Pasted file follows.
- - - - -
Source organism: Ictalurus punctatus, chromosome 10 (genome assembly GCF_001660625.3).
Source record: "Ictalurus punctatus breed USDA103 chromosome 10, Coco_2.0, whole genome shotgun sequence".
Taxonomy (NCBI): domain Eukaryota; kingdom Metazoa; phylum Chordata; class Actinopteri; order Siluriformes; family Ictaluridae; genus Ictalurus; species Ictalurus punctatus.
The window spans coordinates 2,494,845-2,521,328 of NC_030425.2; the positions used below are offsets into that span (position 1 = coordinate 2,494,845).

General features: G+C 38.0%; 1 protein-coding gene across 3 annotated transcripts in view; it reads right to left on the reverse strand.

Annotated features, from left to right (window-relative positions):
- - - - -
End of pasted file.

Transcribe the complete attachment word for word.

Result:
Source organism: Ictalurus punctatus, chromosome 10 (genome assembly GCF_001660625.3).
Source record: "Ictalurus punctatus breed USDA103 chromosome 10, Coco_2.0, whole genome shotgun sequence".
Taxonomy (NCBI): domain Eukaryota; kingdom Metazoa; phylum Chordata; class Actinopteri; order Siluriformes; family Ictaluridae; genus Ictalurus; species Ictalurus punctatus.
The window spans coordinates 2,494,845-2,521,328 of NC_030425.2; the positions used below are offsets into that span (position 1 = coordinate 2,494,845).

General features: G+C 38.0%; 1 protein-coding gene across 3 annotated transcripts in view; it reads right to left on the reverse strand.

Annotated features, from left to right (window-relative positions):